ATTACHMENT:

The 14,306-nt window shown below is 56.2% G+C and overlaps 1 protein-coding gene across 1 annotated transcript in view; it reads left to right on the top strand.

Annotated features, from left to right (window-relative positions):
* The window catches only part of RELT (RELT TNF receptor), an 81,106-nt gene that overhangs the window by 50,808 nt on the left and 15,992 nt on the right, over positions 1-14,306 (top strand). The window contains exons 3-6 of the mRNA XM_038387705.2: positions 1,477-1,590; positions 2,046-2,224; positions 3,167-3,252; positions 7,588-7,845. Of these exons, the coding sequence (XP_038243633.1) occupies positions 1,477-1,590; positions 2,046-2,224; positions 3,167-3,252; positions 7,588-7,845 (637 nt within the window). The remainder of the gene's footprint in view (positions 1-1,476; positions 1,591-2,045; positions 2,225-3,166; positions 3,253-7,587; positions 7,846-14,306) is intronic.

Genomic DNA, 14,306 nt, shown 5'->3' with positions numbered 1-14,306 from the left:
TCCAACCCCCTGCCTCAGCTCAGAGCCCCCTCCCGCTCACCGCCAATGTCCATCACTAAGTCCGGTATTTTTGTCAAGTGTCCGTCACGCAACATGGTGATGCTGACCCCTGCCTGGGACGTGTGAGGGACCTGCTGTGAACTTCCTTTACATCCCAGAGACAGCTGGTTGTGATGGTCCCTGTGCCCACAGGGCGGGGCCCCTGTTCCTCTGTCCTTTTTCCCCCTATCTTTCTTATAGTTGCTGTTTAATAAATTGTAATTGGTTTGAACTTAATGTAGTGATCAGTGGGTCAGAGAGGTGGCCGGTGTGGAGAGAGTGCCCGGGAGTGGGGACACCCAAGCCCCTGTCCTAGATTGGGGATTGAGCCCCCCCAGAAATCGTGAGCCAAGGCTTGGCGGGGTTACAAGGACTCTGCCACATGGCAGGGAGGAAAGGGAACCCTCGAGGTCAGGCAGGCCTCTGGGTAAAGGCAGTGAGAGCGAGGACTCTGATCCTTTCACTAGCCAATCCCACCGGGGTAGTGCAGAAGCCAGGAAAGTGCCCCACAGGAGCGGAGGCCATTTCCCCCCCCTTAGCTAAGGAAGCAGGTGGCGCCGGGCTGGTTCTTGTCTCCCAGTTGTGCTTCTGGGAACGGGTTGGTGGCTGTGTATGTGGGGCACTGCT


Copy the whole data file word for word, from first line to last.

The 14,306-nt window shown below is 56.2% G+C and overlaps 1 protein-coding gene across 1 annotated transcript in view; it reads left to right on the top strand.

Annotated features, from left to right (window-relative positions):
* The window catches only part of RELT (RELT TNF receptor), an 81,106-nt gene that overhangs the window by 50,808 nt on the left and 15,992 nt on the right, over positions 1-14,306 (top strand). The window contains exons 3-6 of the mRNA XM_038387705.2: positions 1,477-1,590; positions 2,046-2,224; positions 3,167-3,252; positions 7,588-7,845. Of these exons, the coding sequence (XP_038243633.1) occupies positions 1,477-1,590; positions 2,046-2,224; positions 3,167-3,252; positions 7,588-7,845 (637 nt within the window). The remainder of the gene's footprint in view (positions 1-1,476; positions 1,591-2,045; positions 2,225-3,166; positions 3,253-7,587; positions 7,846-14,306) is intronic.

Genomic DNA, 14,306 nt, shown 5'->3' with positions numbered 1-14,306 from the left:
TCCAACCCCCTGCCTCAGCTCAGAGCCCCCTCCCGCTCACCGCCAATGTCCATCACTAAGTCCGGTATTTTTGTCAAGTGTCCGTCACGCAACATGGTGATGCTGACCCCTGCCTGGGACGTGTGAGGGACCTGCTGTGAACTTCCTTTACATCCCAGAGACAGCTGGTTGTGATGGTCCCTGTGCCCACAGGGCGGGGCCCCTGTTCCTCTGTCCTTTTTCCCCCTATCTTTCTTATAGTTGCTGTTTAATAAATTGTAATTGGTTTGAACTTAATGTAGTGATCAGTGGGTCAGAGAGGTGGCCGGTGTGGAGAGAGTGCCCGGGAGTGGGGACACCCAAGCCCCTGTCCTAGATTGGGGATTGAGCCCCCCCAGAAATCGTGAGCCAAGGCTTGGCGGGGTTACAAGGACTCTGCCACATGGCAGGGAGGAAAGGGAACCCTCGAGGTCAGGCAGGCCTCTGGGTAAAGGCAGTGAGAGCGAGGACTCTGATCCTTTCACTAGCCAATCCCACCGGGGTAGTGCAGAAGCCAGGAAAGTGCCCCACAGGAGCGGAGGCCATTTCCCCCCCCTTAGCTAAGGAAGCAGGTGGCGCCGGGCTGGTTCTTGTCTCCCAGTTGTGCTTCTGGGAACGGGTTGGTGGCTGTGTATGTGGGGCACTGCT